Since I have been so busy with other things, I have a backlog of stuff I want to post here, starting with something I bought the other week when I was in Bed Bath & Beyond. It's the Hollywood Nails All in One Nail Art System, which consists of a stamping machine, seven stamping plates, a dotting tool/striping brush combination implement, and a lot of little stones. It was around $20, but of course I had a coupon. (I try to never buy anything there unless I have a coupon.)
The handle sticking out of the side of the machine gets rotated to lock it down to the table (using suction), the top of the stamper is sticking up on the left (that pulls out for cleaning and to use on its own), and the scraper is in front of the stamper (it also comes out for cleaning).
Here's the suction "cup" on the bottom of the unit:
I didn't manage to get good photos of the plates; I'm hoping this image from the back of the package will let you see well enough what designs are available. Because of how the device works, the images in the middle of the plates can't be used with it but have to be stamped the old fashioned way. These plates are the same size as other octagonal plates I already had, so it is possible to use other plates with the machine. Most of the plates I had already aren't octagonal so won't be any good with this device, however.
One of the big selling points for this system is the promise of "perfect placement every time" as the back of the package puts it. The fine print that should go with that is "every time after you figure out how to do it with the particular design you've chosen, which may take a long time". There's a nail guide in the back of the machine that slides back and forth and can be locked down once you get the center of your nail lined up withe the line marked on the unit.
To stamp with this, you lay the plate down in the designated space in the front of the machine and put polish on it, slide the top part of the unit forward over the plate (which scrapes the polish in the process), push down on the stamper, pull the top part back over your nail at the back of the machine, and press down on the stamper. I thought I had my nail lined up correctly, but obviously I did not, as the image was nowhere near centered.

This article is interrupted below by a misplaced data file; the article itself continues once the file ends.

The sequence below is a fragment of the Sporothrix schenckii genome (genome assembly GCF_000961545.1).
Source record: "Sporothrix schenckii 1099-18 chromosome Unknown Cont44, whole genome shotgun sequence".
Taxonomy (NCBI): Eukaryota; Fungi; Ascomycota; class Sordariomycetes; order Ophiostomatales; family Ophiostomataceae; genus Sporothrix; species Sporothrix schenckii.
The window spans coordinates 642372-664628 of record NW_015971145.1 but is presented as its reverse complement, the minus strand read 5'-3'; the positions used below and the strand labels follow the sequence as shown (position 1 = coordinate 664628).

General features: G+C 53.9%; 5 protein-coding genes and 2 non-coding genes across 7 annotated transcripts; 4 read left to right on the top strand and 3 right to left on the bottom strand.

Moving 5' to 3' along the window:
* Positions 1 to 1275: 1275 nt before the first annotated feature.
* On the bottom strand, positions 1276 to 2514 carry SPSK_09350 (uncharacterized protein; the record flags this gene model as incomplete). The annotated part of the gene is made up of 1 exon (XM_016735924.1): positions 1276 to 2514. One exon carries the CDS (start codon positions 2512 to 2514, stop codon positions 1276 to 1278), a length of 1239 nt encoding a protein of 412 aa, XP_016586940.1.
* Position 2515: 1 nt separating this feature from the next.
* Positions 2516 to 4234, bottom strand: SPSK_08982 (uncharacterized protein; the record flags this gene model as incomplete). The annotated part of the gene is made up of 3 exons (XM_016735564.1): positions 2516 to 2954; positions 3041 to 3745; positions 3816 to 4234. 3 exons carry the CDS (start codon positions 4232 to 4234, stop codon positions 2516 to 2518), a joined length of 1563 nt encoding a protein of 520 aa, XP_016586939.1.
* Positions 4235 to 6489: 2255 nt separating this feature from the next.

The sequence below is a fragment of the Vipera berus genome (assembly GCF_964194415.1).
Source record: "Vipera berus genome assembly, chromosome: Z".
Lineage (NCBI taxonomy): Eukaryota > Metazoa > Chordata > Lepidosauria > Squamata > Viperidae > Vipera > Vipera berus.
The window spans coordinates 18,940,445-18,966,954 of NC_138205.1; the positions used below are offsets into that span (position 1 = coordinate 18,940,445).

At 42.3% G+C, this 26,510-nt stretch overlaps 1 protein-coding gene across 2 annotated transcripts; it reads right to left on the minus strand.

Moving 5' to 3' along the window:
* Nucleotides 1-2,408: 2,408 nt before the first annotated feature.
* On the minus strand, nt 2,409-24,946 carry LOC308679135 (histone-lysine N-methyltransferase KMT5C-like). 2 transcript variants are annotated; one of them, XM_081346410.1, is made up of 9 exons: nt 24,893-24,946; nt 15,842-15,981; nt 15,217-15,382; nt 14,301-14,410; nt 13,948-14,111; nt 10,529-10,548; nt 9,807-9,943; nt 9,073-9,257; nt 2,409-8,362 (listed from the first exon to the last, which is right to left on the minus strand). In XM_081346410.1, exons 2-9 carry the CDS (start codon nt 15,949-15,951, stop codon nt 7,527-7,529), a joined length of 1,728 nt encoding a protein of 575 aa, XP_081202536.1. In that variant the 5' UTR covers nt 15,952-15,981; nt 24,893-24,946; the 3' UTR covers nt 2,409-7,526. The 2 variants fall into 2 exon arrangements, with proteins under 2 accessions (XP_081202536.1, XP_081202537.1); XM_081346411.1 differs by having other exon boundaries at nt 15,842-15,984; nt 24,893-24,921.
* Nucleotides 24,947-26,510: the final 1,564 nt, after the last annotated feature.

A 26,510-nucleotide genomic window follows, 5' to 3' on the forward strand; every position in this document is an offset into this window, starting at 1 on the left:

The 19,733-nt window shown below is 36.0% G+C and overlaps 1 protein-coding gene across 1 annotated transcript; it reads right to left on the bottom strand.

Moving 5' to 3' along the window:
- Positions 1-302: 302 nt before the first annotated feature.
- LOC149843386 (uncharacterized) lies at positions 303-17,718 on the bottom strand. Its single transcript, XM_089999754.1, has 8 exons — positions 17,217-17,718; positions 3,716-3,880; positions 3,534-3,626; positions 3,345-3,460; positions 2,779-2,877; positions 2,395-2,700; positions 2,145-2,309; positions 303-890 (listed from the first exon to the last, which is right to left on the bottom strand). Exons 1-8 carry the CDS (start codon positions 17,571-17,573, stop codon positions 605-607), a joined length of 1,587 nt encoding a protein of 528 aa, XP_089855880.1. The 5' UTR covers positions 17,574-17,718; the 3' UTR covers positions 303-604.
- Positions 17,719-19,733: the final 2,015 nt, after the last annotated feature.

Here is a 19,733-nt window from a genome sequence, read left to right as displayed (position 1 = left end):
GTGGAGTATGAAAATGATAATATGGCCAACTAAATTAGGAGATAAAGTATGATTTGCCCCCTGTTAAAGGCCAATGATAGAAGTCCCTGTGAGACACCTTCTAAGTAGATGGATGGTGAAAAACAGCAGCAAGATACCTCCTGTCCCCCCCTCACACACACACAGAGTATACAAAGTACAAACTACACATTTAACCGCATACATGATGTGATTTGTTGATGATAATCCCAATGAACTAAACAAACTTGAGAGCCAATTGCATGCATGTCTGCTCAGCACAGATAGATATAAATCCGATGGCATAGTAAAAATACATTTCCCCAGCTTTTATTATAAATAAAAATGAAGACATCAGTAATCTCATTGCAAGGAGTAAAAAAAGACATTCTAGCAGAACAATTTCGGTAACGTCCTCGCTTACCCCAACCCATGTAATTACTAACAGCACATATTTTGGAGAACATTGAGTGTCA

My struggles with alignment were especially amusing when I tried the French tip designs. Oooh la la, that really puts the funky in funky French.
There are two plates in this set that have a circle of numbers in the center rather than an image for toes. These are designed to make two-color designs, where you stamp the first part with one color polish and the second part with another, ended up with the two parts perfectly aligned with each other. I tried this with the love/hearts combination, and it did work out pretty well (by this point I'd messed up all my nails trying to get things lined up and didn't bother putting on a new base color).
Here's the stamper after I took it out and cleaned it:
Here's the scraper, before I cleaned it (the blade is metal):
I suppose if I practiced more with this machine, I could manage to get my images aligned the same on every nail, but that would also be true if I practiced without the machine, and stamping without the machine gives much more flexiblity. Without the machine, it's also easier to keep the scraper clean and possible to use a gentler plastic scraper. I can see the value in using the machine to get multi-colored images aligned, but mrsrexy at Canadian Nail Fanatic doesn't need a machine to do multi color designs, so I think there's hope I could manage the same with practice. If you like gadgets, you'll probably like this, but like most gadgets, it's not necessarily going to make your life easier or better.
I finally drew a winner from the comments on the Studio M Valentine's Polish post; those pretties will be going to Meredith Anne from Polish and Charms.